But isn’t the point of testing to be confident the application works? Who cares if your unit works if the app is broken?
Why I Never Use Shallow Rendering
Kent C. Dodds
1.6K10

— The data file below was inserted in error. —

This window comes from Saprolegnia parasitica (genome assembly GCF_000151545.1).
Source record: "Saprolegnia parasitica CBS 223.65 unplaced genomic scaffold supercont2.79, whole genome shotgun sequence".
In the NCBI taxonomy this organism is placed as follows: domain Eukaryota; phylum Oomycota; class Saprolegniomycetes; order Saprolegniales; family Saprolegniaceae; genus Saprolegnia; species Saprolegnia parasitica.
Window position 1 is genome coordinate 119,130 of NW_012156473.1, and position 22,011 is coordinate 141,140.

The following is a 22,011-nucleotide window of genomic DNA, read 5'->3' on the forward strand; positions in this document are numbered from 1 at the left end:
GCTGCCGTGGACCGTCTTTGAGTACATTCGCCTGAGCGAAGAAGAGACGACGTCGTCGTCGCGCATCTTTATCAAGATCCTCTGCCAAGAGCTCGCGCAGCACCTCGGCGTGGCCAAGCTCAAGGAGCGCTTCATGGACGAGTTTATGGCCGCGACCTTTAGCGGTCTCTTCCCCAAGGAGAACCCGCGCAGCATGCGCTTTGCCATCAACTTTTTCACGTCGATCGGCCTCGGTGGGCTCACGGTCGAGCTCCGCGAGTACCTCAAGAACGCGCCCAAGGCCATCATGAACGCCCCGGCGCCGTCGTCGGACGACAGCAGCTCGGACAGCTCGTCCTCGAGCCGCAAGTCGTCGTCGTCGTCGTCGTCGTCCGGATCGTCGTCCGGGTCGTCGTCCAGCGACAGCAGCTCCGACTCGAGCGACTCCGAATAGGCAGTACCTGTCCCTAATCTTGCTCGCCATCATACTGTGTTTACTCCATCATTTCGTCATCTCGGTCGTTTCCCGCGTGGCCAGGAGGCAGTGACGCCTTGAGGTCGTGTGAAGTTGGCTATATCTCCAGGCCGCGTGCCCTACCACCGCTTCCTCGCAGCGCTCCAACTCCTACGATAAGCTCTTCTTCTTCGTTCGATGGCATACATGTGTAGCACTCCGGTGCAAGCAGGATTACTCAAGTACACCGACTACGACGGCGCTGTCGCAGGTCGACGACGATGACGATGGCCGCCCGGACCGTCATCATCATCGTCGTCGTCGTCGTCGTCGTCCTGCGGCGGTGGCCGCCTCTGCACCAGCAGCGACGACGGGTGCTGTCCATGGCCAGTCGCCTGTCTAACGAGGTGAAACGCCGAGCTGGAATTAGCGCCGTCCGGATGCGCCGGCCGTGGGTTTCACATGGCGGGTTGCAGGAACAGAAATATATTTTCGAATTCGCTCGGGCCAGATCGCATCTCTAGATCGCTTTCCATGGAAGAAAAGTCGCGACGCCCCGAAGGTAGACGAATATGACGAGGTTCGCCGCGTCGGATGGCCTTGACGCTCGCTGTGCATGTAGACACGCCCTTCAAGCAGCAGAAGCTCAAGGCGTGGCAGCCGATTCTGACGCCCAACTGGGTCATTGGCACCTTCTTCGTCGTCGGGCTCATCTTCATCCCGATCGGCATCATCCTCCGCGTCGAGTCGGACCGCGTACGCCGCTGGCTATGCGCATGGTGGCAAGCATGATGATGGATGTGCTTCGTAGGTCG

Acceptance, E2E tests, yes. Unit tests, no. Arguing against shallow rendering is one thing, but here you’re now arguing against unit tests in general. You will end up with a nightmare in very large apps if you are covering the same code with 100 different tests and something breaks. This becomes apparent after several years of the same codebase growing and growing, but won’t be apparent at with smaller repos. To combat this, the paradigm in Ruby is usually to cover the happy case user story only with E2E tests and then cover edge cases with unit tests. Unit tests are also great for TDD which is not mentioned here (but that can be forgiven since most JS developers don’t do TDD). That’s not to say it’s a decided issue for me; this debate has gone on for decades now in the Java and Ruby communities (see the epic debate between DHH, Beck, and Fowler regarding TDD and unit testing vs. integration/acceptance/e2e testing).